Regional Roundup: What’s going on in the West


Eighty-year-old Winifred Green (Winn, for short) has been selling antiques in Phoenix for 42 years. “It’s not really a long time when you’re having fun,” she said.

Much has changed since the self-proclaimed mom-and-pop store, Antique Outpost, opened; “A lot of things that were for sale 42 years ago we couldn’t even get now!” said Green with a laugh.

With the business motto “If you can’t carry it, don’t buy it,” the Antique Outpost if full of small antiques: jewelry, china, bottles and uniquely Western collectibles such as spurs, branding irons, and horse saddles.


Jan Klaft, owner of the Gussied Up antique store in Los Alamos, collects more than antique furniture and ceramics — she collects antique words. The name of her store comes from an old Victorian saying that means “to put on your best bib and tucker to go for meetin’,” said Klaft.

Klaft opened the Gussied Up store with her daughter 19 years ago. “We started on a pig farm … in the middle of a walnut orchard,” Klaft said with a laugh. The mother-daughter team quickly outgrew the “herdsman cottage,” and moved to downtown Los Alamos for more room (and onto property that wasn’t zoned for farming).

Another one of Klaft’s favorite words is ‘falderal’: “foolish talk of ideas, or mere nonsense,” she uses to describe the atmosphere of shopping at Gussied Up.

Los Alamos is located one hour from Santa Barbara and one hour from the beach. Gussied Up is now located in a 2,500-square-foot Victorian house from the 1800s, with original Redwood flooring. The shop has 12 rooms full of antiques and collectibles.


Good Goods and Co. in Boise has been called a “mini vacation,” “better than therapy” and “like having a hong kong massage,” but for owner Cheri Bruning, it’s about selling what she likes.

“I have stuff nobody else has … and everything has a part of its history written over its face,” said Bruning.

The shop has a European flair with silver and old clock faces being top sellers.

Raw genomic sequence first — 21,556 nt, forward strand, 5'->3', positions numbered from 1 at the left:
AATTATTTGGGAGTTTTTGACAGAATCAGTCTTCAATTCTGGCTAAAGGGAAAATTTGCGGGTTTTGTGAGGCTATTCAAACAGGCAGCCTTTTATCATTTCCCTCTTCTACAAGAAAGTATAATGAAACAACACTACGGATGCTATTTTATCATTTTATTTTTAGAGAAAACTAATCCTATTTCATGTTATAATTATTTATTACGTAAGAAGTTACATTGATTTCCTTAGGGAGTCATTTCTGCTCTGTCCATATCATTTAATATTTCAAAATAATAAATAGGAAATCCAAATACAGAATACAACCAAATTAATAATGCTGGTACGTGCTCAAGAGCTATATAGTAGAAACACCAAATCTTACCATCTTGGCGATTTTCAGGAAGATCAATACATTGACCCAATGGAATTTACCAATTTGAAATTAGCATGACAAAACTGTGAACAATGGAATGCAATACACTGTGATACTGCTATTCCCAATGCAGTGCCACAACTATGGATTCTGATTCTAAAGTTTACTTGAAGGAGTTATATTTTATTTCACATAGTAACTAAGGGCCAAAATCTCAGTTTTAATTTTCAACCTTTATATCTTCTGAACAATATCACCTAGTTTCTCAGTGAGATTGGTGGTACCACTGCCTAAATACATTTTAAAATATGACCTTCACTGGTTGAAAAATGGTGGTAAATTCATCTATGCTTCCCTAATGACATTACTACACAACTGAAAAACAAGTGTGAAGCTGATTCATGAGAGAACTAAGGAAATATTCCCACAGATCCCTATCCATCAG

What makes Good Goods and Co. different than most antique stores, according to Bruning, is the clean, spacious and relaxing environment. “I’ve never been one to enjoy digging through piles of dirty stuff, I’m too much of a prima donna,” she said.

New Mexico

You can’t get more “Western” than Cowboy and Indian Antiques in Albuquerque.

Owners Terry Schurmeier and Janine Fentiman call their shop the central hub for Native American and Western antiques.

Schurmeier was exposed to Native American culture while growing up in Chicago.“I fell in love with the culture and the people,” she said. Schurmeier sold Native American art to pay her way through college. Sixteen years ago, she decided to turn her side-job into her livelihood and opened Cowboy and Indian Antiques.

Cowboy and Indian Antiques are also the producers of the Great Southwestern Antique show — the largest antique show in the West. The show ended Aug. 9, with record-breaking numbers. “People are getting back out and buying again,” said Schurmeier about the show.

With more than 15 of nation’s top Native American dealers and a professional sales staff to represent the gallery, Cowboys and Indians Antique gallery is a popular source for those interested in owning a piece of the wild West, he said.


Red Wagon Antiques in Dalles began with five individuals who love antiques and created an antique shop. Entering into their fifth year, co-owner Nicole Ramsey said “business is pretty good!”

Ramsey said the shop has a bit of everything. “It’s not one person’s taste, there’s a lot of people collaborating to bring really nice things.”

Dalles is a historic town right on the Colombia river.

Sweet Pea’s Rose Cottage is a dream-come-true for 33-year-old Raylene Peraza. “I always dreamed of opening a little boutique store with antiques, collectibles, handmade items and vintage items – I love all things romantic and girly.”

In July Peraza celebrated two years of business.

Vintage music from the ’40s through the ’60s plays in the background of the boutique, to go with the vintage collections. Highlights of the Rose Cottage include floral plates, teacups with saucers, chandeliers, lampshades, clothing, hats, purses and gloves.

“I like to be known for the shop that’s affordable, beautiful and full of inspirations. It’s pretty. It’s affordable, it’s an experience … Come in here and de-stress!” said Peraza.

Sweet Pea’s Rose Cottage is located in historic “GG’s corner,” originally home of Milwaukies Concord Hotel in the 1940s.

Seventeenth, 18th, and 19th century furniture, decorative art, and architectural pieces are the focus of Anthony’s Fine Art & Antiques in Salt Lake City. Anthony Christensen opened the international, family-run business 20 years ago, and continues to travel extensively across the United States and Europe to buy fine art and furniture.

“This isn’t about money – it’s about beauty and quality,” said Christensen who has placed pieces in major museums across the country.

Along with his dedication to history and art, Christensen’s son-in-law, Brett LeVitre, is currently working on a doctorate in art history in London and will be joining the shop again shortly. “This is a profession; it doesn’t happen by accident,” he said.